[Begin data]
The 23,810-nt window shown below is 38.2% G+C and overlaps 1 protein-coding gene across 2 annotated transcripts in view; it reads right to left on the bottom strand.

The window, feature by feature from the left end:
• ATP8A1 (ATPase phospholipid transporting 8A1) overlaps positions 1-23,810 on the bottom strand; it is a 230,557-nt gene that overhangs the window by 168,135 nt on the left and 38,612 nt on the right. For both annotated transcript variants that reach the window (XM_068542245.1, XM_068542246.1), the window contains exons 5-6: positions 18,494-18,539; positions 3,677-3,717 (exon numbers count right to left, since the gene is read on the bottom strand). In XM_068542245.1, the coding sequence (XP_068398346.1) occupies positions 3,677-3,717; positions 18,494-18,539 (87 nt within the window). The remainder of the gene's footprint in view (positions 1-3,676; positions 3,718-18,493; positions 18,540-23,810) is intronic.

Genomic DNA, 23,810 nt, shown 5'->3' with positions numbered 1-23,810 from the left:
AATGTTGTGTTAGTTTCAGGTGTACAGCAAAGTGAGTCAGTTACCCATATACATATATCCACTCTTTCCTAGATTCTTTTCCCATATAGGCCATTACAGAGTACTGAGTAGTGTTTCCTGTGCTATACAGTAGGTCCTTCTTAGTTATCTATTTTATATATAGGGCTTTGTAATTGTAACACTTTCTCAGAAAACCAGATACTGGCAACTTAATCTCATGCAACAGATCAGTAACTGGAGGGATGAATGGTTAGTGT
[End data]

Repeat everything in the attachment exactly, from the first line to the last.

The 23,810-nt window shown below is 38.2% G+C and overlaps 1 protein-coding gene across 2 annotated transcripts in view; it reads right to left on the bottom strand.

The window, feature by feature from the left end:
• ATP8A1 (ATPase phospholipid transporting 8A1) overlaps positions 1-23,810 on the bottom strand; it is a 230,557-nt gene that overhangs the window by 168,135 nt on the left and 38,612 nt on the right. For both annotated transcript variants that reach the window (XM_068542245.1, XM_068542246.1), the window contains exons 5-6: positions 18,494-18,539; positions 3,677-3,717 (exon numbers count right to left, since the gene is read on the bottom strand). In XM_068542245.1, the coding sequence (XP_068398346.1) occupies positions 3,677-3,717; positions 18,494-18,539 (87 nt within the window). The remainder of the gene's footprint in view (positions 1-3,676; positions 3,718-18,493; positions 18,540-23,810) is intronic.

Genomic DNA, 23,810 nt, shown 5'->3' with positions numbered 1-23,810 from the left:
AATGTTGTGTTAGTTTCAGGTGTACAGCAAAGTGAGTCAGTTACCCATATACATATATCCACTCTTTCCTAGATTCTTTTCCCATATAGGCCATTACAGAGTACTGAGTAGTGTTTCCTGTGCTATACAGTAGGTCCTTCTTAGTTATCTATTTTATATATAGGGCTTTGTAATTGTAACACTTTCTCAGAAAACCAGATACTGGCAACTTAATCTCATGCAACAGATCAGTAACTGGAGGGATGAATGGTTAGTGT